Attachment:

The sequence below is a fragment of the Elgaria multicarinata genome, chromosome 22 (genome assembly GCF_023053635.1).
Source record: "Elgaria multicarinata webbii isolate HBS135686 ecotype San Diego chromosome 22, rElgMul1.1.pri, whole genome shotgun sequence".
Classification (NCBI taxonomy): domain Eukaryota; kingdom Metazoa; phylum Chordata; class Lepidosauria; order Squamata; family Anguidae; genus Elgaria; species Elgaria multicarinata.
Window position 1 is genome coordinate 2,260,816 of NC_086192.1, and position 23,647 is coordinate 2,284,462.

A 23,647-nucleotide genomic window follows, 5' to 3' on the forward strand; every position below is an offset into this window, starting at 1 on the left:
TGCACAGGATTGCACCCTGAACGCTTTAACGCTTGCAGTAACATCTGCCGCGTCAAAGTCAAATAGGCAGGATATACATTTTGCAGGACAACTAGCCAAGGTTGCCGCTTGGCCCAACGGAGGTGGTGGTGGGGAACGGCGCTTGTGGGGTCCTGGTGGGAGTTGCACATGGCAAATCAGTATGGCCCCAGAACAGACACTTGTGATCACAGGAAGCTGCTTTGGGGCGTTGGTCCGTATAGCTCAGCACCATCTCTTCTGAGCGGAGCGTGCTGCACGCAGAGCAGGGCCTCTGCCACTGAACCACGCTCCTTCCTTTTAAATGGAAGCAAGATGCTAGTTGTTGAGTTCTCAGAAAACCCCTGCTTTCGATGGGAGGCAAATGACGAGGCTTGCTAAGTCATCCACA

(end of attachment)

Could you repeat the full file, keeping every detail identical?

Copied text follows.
The sequence below is a fragment of the Elgaria multicarinata genome, chromosome 22 (genome assembly GCF_023053635.1).
Source record: "Elgaria multicarinata webbii isolate HBS135686 ecotype San Diego chromosome 22, rElgMul1.1.pri, whole genome shotgun sequence".
Classification (NCBI taxonomy): domain Eukaryota; kingdom Metazoa; phylum Chordata; class Lepidosauria; order Squamata; family Anguidae; genus Elgaria; species Elgaria multicarinata.
Window position 1 is genome coordinate 2,260,816 of NC_086192.1, and position 23,647 is coordinate 2,284,462.

A 23,647-nucleotide genomic window follows, 5' to 3' on the forward strand; every position below is an offset into this window, starting at 1 on the left:
TGCACAGGATTGCACCCTGAACGCTTTAACGCTTGCAGTAACATCTGCCGCGTCAAAGTCAAATAGGCAGGATATACATTTTGCAGGACAACTAGCCAAGGTTGCCGCTTGGCCCAACGGAGGTGGTGGTGGGGAACGGCGCTTGTGGGGTCCTGGTGGGAGTTGCACATGGCAAATCAGTATGGCCCCAGAACAGACACTTGTGATCACAGGAAGCTGCTTTGGGGCGTTGGTCCGTATAGCTCAGCACCATCTCTTCTGAGCGGAGCGTGCTGCACGCAGAGCAGGGCCTCTGCCACTGAACCACGCTCCTTCCTTTTAAATGGAAGCAAGATGCTAGTTGTTGAGTTCTCAGAAAACCCCTGCTTTCGATGGGAGGCAAATGACGAGGCTTGCTAAGTCATCCACA